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Controlling Your Anger

Controlling Your Anger

This fifth in a series of blogs about anger looks at more powerful ways of controlling your anger. Most people want to control their anger. Most, but not all, feel guilty after the outburst and want to stop. Indeed they may promise to stop, but “lose it” again and again. Modern brain science shows that when “triggered”, the brain produces anger in 1/50 of a second. The person has no control over the anger in that timescale. That is why it is so hard to break the habit. New skills must be learned and practiced over and over:

  1. Reduce or cut out over-stimulation

From TV, Internet and electronic games – and any other unbalancing elements of the modern lifestyle

  1. Untangle your emotional knots

Anger is often called a “secondary emotion” because we tend to resort to anger in order to protect ourselves from or cover up other vulnerable feelings. A primary feeling is what is what is felt immediately before we feel anger. We might first feel afraid, attacked, offended, disrespected, forced, trapped, or pressured. So take a few moments and work out which other emotions are mixed up with or fuelling your anger?  Irritated, annoyed, bitter, resentful, disgusted, envious, frustrated, insecure, embarrassed, relieved, defeated, disappointed, hopeless, lonely, sad, anxious, defensive, afraid, guilty, uncomfortable, uneasy, regretful, ashamed etc etc.. All feelings, both positive and negative, are valid and a normal part of life and don’t even judge them. They change, they are expressed, and then we return to normal. The idea is to first recognise feelings so that we can control what we do with them:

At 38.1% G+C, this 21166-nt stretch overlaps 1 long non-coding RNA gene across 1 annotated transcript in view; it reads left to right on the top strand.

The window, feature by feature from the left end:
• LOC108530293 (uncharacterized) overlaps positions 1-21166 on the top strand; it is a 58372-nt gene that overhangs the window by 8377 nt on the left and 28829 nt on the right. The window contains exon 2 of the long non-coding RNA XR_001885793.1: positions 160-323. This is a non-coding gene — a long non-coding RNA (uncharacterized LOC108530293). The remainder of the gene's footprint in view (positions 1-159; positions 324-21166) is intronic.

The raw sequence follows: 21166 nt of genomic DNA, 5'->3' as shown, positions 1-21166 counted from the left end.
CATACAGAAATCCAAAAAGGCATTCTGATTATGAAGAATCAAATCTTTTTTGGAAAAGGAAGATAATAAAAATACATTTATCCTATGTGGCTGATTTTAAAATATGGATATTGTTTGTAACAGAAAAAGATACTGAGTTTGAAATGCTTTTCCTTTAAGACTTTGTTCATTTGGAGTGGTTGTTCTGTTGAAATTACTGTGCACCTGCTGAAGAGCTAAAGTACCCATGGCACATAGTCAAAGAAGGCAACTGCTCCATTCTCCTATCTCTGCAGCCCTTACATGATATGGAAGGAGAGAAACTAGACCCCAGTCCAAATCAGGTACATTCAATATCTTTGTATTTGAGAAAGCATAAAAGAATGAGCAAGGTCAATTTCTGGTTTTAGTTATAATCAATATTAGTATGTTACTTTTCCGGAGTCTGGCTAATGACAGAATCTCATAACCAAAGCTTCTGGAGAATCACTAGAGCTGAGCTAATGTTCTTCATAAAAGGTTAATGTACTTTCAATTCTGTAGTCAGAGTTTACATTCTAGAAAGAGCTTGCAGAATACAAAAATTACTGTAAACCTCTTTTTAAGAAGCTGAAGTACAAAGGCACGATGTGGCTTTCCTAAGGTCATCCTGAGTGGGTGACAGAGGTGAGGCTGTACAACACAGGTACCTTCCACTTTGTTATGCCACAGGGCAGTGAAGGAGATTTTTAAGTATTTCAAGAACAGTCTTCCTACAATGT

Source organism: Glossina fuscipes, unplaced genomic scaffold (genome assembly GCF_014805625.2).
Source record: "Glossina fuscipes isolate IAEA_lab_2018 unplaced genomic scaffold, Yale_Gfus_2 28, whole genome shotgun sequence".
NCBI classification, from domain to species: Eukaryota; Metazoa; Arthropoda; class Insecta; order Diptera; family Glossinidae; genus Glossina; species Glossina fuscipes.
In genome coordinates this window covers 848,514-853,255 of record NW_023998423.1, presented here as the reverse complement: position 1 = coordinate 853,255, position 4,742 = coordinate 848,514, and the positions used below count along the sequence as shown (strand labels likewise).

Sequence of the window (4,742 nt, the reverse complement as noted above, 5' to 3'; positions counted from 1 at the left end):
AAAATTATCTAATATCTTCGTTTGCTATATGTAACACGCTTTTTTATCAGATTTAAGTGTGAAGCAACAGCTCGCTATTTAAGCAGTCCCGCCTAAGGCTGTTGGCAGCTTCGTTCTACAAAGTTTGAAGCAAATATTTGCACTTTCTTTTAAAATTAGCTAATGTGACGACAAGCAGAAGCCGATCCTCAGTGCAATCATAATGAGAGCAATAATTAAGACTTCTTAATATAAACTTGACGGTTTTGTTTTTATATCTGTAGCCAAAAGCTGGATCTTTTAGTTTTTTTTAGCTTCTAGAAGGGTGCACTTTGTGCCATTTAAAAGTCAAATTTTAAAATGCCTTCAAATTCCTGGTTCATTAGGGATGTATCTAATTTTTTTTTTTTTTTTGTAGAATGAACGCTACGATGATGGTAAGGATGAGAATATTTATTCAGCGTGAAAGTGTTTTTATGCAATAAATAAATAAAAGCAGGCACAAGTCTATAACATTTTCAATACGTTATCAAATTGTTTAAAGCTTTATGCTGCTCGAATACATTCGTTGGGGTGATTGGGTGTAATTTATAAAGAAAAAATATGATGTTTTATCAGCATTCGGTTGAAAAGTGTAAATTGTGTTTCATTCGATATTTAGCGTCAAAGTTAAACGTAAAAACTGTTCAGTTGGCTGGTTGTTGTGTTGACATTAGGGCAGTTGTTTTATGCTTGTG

• Name your emotions: When you feel overwhelmed by emotions, stop, and take time out to name them. This gives us a sense of control over them and helps us to express emotions verbally rather than needing to act them out. Also recognise gradations – “I’m feeling really angry, but I can also notice some fear in there.”
  • Don’t judge them: Simply observe them, don’t beat yourself up over feeling as you do. Feelings do rise and fall.
  • Be curious: Ask yourself: “What percent of your feeling fits with what just happened in the here-and-now? How much of it is probably related in some way to the trauma? 50%? 80% ? Feelings always make sense. Like a scientist who observes with detachment, see if you can identify the cause or trigger of the feelings. Distinguish between feelings and actions. You don’t have to do anything with feelings if you choose not to. Or you might constructively express your feelings in writing or talk things over with someone you trust.
  1. De-clutter your space

Physical or mental clutter adds to a general sense of disarray. If you’re having difficulty focusing and emotions are clouding your view, simply spending half an hour tidying your workspace, sitting room or bedroom can help clear your mind. If the clutter is mental, see if you can do the same thing – work out what’s important and what isn’t, what you can do something about and what you can’t. If it helps, write it down in the form of lists – and then choose to ignore at least for the time being anything that isn’t a priority and anything that that you are not in a position to do anything about.